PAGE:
Why would anyone in their right mind believe that it makes sense to establish a large Goodwill complex at the edge of a residential community? This is a stupid idea as is the portion of the county’s proposed thoroughfare plan that would connect Mills Road, which is now a residential street, with Ashland Road to move northbound traffic from Broad Street Road.
Why on earth would Goodwill want to locate this facility on that parcel of land? Where are their expected clients and employees going to come from and how are they going to get there?
According to November 2010 news reports, Goodwill Industries plans to finance the facility with bonds. Why is an organization like Goodwill taking on debt? Aren’t its thrift stores usually located in areas of low-income housing? Is that eastern Goochland or adjacent Short Pump?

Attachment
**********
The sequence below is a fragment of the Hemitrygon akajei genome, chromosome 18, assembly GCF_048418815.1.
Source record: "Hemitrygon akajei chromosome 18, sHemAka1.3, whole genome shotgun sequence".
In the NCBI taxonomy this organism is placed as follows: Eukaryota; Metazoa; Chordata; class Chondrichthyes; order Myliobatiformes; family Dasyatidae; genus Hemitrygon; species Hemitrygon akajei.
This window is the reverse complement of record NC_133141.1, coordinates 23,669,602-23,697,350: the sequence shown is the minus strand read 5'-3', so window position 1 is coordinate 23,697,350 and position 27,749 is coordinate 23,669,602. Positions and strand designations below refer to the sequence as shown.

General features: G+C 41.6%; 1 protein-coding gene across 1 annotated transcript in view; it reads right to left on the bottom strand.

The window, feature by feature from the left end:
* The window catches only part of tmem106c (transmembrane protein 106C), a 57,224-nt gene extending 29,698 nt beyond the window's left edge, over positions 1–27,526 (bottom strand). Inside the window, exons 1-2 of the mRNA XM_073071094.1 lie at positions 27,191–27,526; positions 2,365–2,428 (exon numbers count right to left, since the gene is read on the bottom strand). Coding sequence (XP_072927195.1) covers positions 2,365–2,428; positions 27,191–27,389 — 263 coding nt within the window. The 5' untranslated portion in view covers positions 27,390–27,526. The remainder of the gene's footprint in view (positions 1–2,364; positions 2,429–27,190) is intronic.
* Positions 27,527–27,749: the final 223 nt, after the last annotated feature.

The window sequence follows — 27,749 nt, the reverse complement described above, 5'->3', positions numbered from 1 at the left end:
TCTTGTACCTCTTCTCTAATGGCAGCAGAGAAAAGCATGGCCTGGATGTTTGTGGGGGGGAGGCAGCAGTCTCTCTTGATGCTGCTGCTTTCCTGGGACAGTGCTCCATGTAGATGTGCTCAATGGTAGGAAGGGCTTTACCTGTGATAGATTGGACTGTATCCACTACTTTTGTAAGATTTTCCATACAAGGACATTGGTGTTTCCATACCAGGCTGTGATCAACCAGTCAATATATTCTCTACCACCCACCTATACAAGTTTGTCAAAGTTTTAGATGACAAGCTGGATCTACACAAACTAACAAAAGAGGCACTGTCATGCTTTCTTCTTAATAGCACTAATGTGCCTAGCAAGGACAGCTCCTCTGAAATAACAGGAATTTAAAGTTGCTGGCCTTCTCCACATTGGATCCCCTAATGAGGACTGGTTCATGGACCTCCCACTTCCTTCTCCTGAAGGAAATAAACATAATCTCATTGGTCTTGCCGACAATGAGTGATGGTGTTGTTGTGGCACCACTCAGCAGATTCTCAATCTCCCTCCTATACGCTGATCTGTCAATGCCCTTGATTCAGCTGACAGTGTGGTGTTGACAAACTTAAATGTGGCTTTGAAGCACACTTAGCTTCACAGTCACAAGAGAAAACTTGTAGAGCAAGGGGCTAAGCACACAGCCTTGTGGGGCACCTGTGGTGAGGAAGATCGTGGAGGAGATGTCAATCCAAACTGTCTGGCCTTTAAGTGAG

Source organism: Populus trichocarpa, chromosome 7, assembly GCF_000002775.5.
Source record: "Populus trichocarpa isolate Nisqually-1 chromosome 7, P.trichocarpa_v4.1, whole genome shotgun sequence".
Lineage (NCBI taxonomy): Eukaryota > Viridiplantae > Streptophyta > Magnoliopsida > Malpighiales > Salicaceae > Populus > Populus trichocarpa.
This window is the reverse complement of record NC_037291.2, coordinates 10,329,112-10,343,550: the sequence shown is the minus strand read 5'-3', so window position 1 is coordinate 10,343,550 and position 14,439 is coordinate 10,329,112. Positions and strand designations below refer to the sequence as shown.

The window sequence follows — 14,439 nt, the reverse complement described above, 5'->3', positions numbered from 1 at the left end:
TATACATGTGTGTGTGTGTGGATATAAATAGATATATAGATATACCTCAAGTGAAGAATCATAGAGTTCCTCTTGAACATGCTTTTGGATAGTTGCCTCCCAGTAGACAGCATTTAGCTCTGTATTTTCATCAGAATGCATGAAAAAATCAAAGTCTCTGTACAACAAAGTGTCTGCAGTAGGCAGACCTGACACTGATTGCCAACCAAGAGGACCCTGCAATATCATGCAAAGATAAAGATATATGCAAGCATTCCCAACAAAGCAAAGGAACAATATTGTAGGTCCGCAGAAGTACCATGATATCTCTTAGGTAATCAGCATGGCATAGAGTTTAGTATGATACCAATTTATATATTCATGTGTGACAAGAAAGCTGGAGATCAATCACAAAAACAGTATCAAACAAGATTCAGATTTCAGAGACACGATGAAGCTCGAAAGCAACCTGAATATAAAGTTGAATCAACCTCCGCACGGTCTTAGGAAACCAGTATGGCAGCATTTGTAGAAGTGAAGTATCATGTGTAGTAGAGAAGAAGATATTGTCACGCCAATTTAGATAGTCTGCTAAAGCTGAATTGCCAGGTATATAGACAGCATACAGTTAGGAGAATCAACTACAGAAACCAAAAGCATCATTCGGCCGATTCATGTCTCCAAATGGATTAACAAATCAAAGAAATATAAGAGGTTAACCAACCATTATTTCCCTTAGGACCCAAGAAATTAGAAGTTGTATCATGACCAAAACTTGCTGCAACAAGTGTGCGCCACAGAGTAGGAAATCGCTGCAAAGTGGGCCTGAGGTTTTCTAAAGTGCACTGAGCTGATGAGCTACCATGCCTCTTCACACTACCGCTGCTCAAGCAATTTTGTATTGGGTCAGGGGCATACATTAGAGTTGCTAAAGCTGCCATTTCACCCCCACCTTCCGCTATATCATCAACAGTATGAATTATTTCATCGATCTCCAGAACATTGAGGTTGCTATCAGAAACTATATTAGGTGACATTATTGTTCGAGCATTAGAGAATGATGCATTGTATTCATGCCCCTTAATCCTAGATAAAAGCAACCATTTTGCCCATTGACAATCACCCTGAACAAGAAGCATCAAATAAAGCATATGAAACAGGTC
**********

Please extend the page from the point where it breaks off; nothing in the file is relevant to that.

Those who live near the proposed Goodwill facility are up in arms and rightly so. If that sort of facility is appropriate for the Centerville area, shouldn’t it be located closer to existing businesses or perhaps along Ashland Road in an industrial area?
As Short Pump bloomed some Goochlanders feared that its growth would overrun our county. Would that it had. Instead, we sit wistfully on our side of the county line and watch as our residents take their sales tax dollars to Henrico County because there are few places to buy things here.
Just how desperate is Goochland for new business? On the surface, it seems like the supervisors are very desperate for business, but are they really?